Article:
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Rocks From The Beach In An Aquarium

Discussion in 'Do-It-Yourself Projects & Hardware' started by batbeanz, Jun 4, 2006.

  1. batbeanz

    batbeanz Member

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    hi.
    i was just wondering if i could use pebbles i collected from a beach in my tropical tank?
    how should i clean them?
    i have been told to boil them to kill any germs is this true.
    cheers
     
  2. bobf

    bobf Member

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    Boiling would work but might be impractical - how about using the sterilising solution used for baby's bottles?

    That would be easy enough - just mix a batch of it and soak the rocks in a bucket of the solution for a while, quick rinse and your done :good:
     
  3. hikinandbikin

    hikinandbikin Member

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    I wanted to do the same thing a while back and found that there were not many articles about using rocks from the wild in your fish tank. Most people just say "go spend the 5-10 per pound for slate from the LFS or homedepot". I don't have 30-75 dollars for rocks just yet so this was the process I settled on.

    I collected generally dark colored rocks with little or no shiny flecks or oxidation (rust). The shiny spots are often calcium which will break down over time and change you PH and water hardness. Chances are pretty good that a light/white rock is going to have calcium in it also so I just avoid. The rust is obviously an indication of a ferrous metal which apparently can react with the amonia in the water and release an atrocious acid. I also try to avoid soft rocks that you can easily scratch deeply with another rock or even your fingernail Apparently these are bad too. (This is what I have gathered from different articles on the web).
    After I collected my rocks I scrubbed them well in warm water with a brush. A wirebruch would work great I just used a toothbrush.
    After they were clean I drop each rock or if I had rocks that appeared to be the same kind of stone into a plastic container with tap water. I let the rocks soak between 24 and 48 hours and then checked the PH (my tapwater is 7). If I saw any change at all I pitched the rocks or retested; I think one of the tupperware dishes I used may have housed pasta sauce prior to usage so there was some acid leach from the container, second pass it was fine.
    After the test is done I take passing rocks and boil them in a stockpot for about 15-30 minutes. I try to make sure the entire rock to the core is hot.
    I then cool and add to the tank.
    I have added about 10-15 large rocks to my aquarium over the last month with no problems. I monitor PH weekly for now, just in case.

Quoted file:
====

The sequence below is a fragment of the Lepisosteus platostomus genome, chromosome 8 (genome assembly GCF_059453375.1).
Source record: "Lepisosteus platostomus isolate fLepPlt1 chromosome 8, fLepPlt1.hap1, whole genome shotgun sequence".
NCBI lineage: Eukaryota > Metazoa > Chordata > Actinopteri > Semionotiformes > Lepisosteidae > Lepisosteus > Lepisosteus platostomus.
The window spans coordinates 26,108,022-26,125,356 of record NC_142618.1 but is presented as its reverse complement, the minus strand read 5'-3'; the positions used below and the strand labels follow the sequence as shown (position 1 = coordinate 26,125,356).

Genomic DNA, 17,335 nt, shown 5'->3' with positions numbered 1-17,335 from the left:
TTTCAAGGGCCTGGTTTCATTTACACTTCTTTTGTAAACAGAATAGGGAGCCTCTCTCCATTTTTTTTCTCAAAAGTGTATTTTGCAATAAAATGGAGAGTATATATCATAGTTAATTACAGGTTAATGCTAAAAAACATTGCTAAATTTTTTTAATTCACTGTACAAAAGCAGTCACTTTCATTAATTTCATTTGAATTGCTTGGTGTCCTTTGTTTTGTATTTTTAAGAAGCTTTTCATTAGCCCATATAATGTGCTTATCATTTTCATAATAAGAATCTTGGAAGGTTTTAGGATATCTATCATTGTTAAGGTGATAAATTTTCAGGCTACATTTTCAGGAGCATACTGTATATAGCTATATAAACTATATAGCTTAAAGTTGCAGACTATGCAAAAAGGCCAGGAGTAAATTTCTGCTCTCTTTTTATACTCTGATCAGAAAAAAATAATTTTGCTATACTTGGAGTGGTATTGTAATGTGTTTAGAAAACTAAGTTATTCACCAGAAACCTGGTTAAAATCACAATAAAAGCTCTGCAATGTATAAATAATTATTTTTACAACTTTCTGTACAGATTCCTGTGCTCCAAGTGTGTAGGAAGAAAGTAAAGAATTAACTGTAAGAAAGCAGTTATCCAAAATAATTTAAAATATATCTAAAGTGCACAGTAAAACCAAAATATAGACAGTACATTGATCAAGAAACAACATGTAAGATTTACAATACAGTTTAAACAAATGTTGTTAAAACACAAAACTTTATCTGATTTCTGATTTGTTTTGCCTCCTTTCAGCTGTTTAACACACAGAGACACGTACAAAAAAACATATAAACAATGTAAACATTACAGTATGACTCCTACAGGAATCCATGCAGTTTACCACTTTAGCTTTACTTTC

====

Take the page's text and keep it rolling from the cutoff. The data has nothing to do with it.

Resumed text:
I am not sure if this is useful as you are after small rocks. Perhaps you could look through your rocks to figure out which ones look similar and then process in batches. If a container has a PH change then you cut the batch in half and retest until you find the culprit.
    Hope this helps someone. It seems to work for me.
    Wyatt
     
  4. Rafael Dilone

    Rafael Dilone Member

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    Well I have of whole bunch of Rocks from the ocean in my 10 gallon aquarium. They have been in my aquarium for over 8 months. They have no harm on my aquarium. What I did to make sure it wont harm my aquarium is I put the rocks in boiling water in a bucket. Then every other day I dumped the water from the bucket and put more boiling water. Beware though that some rocks are very sensitive and will break down when come in contact with boiling water. Also I have shells and did the same thing I did with the rocks. Shells have been know to release Limestone and that could harm your aquarium. With all that bit of work I save a lot of money. I go get rocks from the beach evertime I go to the beach. I go and hunt for cool rocks 8) . So I think rocks from the beach make your freshwater tank look more like a salwater tank but It still has that bit of Freshwater/salwater look and it will look beautiful :hyper:
     
  5. pkillur

    pkillur Member

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    I did just about the same thing, except I used a darker color sandstone. It's awesome. I'd say that you're probably OK using a sandstone if you let it stand in a small amount of water and do a PH test a week later. The reason to avoid some sandstones is because they are either made up of: A - Quartz, B- Quartz and Ingeous rock or Granite, or C - Quartz and Calcium which could cause PH variation.

    I used a wirebrush from my outdoor grill. I used a "crap" rock to both clean my wirebrush off. It was a win-win situation because after cleaning all those jokin' rocks off my BBQ brush was completely clean :)
     

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